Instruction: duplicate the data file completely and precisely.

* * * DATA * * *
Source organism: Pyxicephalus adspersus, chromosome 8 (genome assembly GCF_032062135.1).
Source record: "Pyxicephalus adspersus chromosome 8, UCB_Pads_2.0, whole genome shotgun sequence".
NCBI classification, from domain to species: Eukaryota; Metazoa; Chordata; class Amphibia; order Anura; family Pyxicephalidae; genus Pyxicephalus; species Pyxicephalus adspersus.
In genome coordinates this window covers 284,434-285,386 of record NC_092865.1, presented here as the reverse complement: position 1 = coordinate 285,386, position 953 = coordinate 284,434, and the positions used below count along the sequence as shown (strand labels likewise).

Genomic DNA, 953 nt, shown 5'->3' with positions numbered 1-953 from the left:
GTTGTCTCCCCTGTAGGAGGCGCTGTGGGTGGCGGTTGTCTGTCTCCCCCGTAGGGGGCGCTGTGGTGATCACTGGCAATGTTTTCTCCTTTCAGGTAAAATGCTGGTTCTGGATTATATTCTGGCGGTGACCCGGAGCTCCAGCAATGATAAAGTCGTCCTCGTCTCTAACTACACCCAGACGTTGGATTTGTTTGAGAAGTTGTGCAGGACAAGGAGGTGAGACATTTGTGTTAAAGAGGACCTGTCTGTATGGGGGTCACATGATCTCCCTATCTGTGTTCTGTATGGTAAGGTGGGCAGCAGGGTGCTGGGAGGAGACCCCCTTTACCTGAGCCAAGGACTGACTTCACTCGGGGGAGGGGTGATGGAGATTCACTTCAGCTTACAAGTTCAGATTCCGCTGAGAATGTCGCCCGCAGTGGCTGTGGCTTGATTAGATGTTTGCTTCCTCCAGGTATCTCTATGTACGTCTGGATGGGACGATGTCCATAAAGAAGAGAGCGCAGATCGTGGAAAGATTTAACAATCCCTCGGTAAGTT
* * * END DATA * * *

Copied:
Source organism: Pyxicephalus adspersus, chromosome 8 (genome assembly GCF_032062135.1).
Source record: "Pyxicephalus adspersus chromosome 8, UCB_Pads_2.0, whole genome shotgun sequence".
NCBI classification, from domain to species: Eukaryota; Metazoa; Chordata; class Amphibia; order Anura; family Pyxicephalidae; genus Pyxicephalus; species Pyxicephalus adspersus.
In genome coordinates this window covers 284,434-285,386 of record NC_092865.1, presented here as the reverse complement: position 1 = coordinate 285,386, position 953 = coordinate 284,434, and the positions used below count along the sequence as shown (strand labels likewise).

Genomic DNA, 953 nt, shown 5'->3' with positions numbered 1-953 from the left:
GTTGTCTCCCCTGTAGGAGGCGCTGTGGGTGGCGGTTGTCTGTCTCCCCCGTAGGGGGCGCTGTGGTGATCACTGGCAATGTTTTCTCCTTTCAGGTAAAATGCTGGTTCTGGATTATATTCTGGCGGTGACCCGGAGCTCCAGCAATGATAAAGTCGTCCTCGTCTCTAACTACACCCAGACGTTGGATTTGTTTGAGAAGTTGTGCAGGACAAGGAGGTGAGACATTTGTGTTAAAGAGGACCTGTCTGTATGGGGGTCACATGATCTCCCTATCTGTGTTCTGTATGGTAAGGTGGGCAGCAGGGTGCTGGGAGGAGACCCCCTTTACCTGAGCCAAGGACTGACTTCACTCGGGGGAGGGGTGATGGAGATTCACTTCAGCTTACAAGTTCAGATTCCGCTGAGAATGTCGCCCGCAGTGGCTGTGGCTTGATTAGATGTTTGCTTCCTCCAGGTATCTCTATGTACGTCTGGATGGGACGATGTCCATAAAGAAGAGAGCGCAGATCGTGGAAAGATTTAACAATCCCTCGGTAAGTT